Mardi Gras is next week, and Spring Break is fast approaching. For many people, those words bring on a sense of panic or urgency. Self-image problems aren’t very easy to hide in a bathing suit.
Although everyone should be confident in how they look, some of us would like to make a few changes before beach season. Chris Melancon, who is a personal trainer at RedStick Fitness, and Zach Kinsley, who is the owner, gave their input on how to go about getting ready for spring break.
First suggestion? Kinsley says you should make sure you have a plan you can stick with.
For specific routines, Melancon suggested the 5/3/1 strength routine, along with the three-day workout split commonly referred to as a PPL (push pull legs) regiment.
“With this routine, you would work out your chest, shoulders, and triceps the first day. You would work your back and biceps the next workout session. Finally, you would workout your leg muscles coupled with abdominals on the last session,” he said.
Although it’s tempting to work hard, Melancon and Kinsley both noted it was very important to adhere to stay within your comfort zone.
Kinsley, who played basketball for LSU, mentioned that in his first year, the team trainer changed the way he approached working out.
“I would be carful with random celebrity workouts you find online,” Kinsley warned. “My first year at LSU, our trainer completely opened my eyes to all the things I was doing wrong in the weight room. Ever since then, I have been very skeptical about most online workouts. If you are completely new to working out and really want to get serious about it, a personal trainer is a great way to start on the right foot.”
His reasoning is that too many people do not know how to work out properly.
“I see too many new people come into my gym and blow it out the first day with a crazy, intense workout,” Kinsley said. “After that I don’t see them for a month. I would recommend no more than 3 days a week to start.”
“Always stick with programs that are meant for your experience level,” Melancon also emphasized. “I have heard of people who have attempted to work out twice a day as a beginner. Their muscles aren’t conditioned enough to attempt something this advanced, and they risk burning muscle if they aren’t eating enough.”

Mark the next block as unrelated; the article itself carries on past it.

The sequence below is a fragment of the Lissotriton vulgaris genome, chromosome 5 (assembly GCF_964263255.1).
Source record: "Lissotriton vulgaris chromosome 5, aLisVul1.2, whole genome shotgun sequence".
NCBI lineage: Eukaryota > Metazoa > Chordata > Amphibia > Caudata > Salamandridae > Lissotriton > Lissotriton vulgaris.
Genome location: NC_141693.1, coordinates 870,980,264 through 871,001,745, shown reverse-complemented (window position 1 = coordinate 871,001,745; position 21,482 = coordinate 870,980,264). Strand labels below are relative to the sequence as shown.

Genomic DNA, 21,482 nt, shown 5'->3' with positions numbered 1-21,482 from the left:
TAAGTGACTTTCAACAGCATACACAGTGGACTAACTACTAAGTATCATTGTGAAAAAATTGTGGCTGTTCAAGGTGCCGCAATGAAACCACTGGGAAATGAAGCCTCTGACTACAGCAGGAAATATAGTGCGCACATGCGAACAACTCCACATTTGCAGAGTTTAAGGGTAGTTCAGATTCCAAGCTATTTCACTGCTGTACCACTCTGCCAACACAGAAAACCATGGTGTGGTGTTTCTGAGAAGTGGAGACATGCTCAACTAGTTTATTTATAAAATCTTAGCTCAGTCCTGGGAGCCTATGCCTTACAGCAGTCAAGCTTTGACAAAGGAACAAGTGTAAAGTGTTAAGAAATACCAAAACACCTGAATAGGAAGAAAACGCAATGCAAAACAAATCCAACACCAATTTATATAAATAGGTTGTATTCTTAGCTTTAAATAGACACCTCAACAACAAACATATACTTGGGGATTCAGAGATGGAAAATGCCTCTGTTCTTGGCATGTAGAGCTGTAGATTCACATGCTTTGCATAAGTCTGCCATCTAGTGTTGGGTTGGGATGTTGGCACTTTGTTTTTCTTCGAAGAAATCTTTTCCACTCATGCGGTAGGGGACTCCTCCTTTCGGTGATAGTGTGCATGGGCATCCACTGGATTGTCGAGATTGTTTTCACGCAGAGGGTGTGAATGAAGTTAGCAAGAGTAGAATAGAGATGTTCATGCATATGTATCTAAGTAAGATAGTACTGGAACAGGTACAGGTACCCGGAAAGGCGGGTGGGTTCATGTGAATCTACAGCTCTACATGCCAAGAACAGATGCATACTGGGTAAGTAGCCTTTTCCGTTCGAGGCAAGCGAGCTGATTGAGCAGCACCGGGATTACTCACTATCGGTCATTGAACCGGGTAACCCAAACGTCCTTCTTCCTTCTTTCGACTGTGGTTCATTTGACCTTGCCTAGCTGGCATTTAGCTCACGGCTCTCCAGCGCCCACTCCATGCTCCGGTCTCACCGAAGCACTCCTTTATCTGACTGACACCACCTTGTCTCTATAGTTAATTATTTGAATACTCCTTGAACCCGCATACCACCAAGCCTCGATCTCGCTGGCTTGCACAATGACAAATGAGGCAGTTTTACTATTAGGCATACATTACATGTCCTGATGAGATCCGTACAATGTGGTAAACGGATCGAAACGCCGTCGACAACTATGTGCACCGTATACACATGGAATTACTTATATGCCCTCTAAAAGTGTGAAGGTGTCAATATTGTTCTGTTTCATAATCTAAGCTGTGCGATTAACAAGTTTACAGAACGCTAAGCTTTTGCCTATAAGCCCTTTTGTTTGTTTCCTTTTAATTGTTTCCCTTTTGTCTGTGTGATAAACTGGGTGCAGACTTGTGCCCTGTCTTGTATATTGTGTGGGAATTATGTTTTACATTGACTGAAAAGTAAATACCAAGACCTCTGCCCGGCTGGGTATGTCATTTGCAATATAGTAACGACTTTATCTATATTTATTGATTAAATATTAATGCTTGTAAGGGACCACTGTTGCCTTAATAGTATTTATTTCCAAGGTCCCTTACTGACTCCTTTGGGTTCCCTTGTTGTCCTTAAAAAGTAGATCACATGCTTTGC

Although important in maintaining weight loss, working out isn’t the only step that needs to be taken.
According to Melancon, “80 percent of losing weight is diet. Working out just helps the process.” However, he made it clear which there are way to and not to diet.
“Fad diets are a common go to for people,” Melancon said. “These diets pop up all the time: Only vegetable diet, juice everything diet, etc. When someone begins a diet like this, they are only losing water weight, which comes back as soon as the diet is over. Even worse, they risk crashing their metabolism and actually gaining extra fat once they get off these starvation diets.”
Both of them offered a similar, healthy diet strategy: caloric restriction.
“Caloric restriction is best and safest way to lose actual fat,” said Melancon. “For a beginner to lose those 25 pounds, a diet with 300-400 less calories, along with some low-intensity cardio, is going to be necessary.”
Chris has been researching this subject for his E-Book on caloric restriction.
Melancon and Kinsley went on to offer a few general tips about fitness.
“I would make sure to do some cardio every day,” said Kinsley. “This does not have to be intense cardio at all, but even twenty fifteen minutes a day will supercharge the fat burning process.”
“Take a multivitamin everyday. It helps balance out your body of any micro nutrients that you may not be getting from your diet.” Melancon said, “Always be sure to drink enough water too, it helps regulate almost every bodily function.”
Although only 18 years old, Melancon is a certified and insured personal trainer. He is also training for the Teen Physique Nationals in Pittsburgh on July 21st. Kinsley, former college athlete, is the owner and a personal trainer at RedStick Fitness. Most of their knowledge is real, firsthand experience, so they both have come to know a lot about what works and what doesn’t in terms of dieting and working out.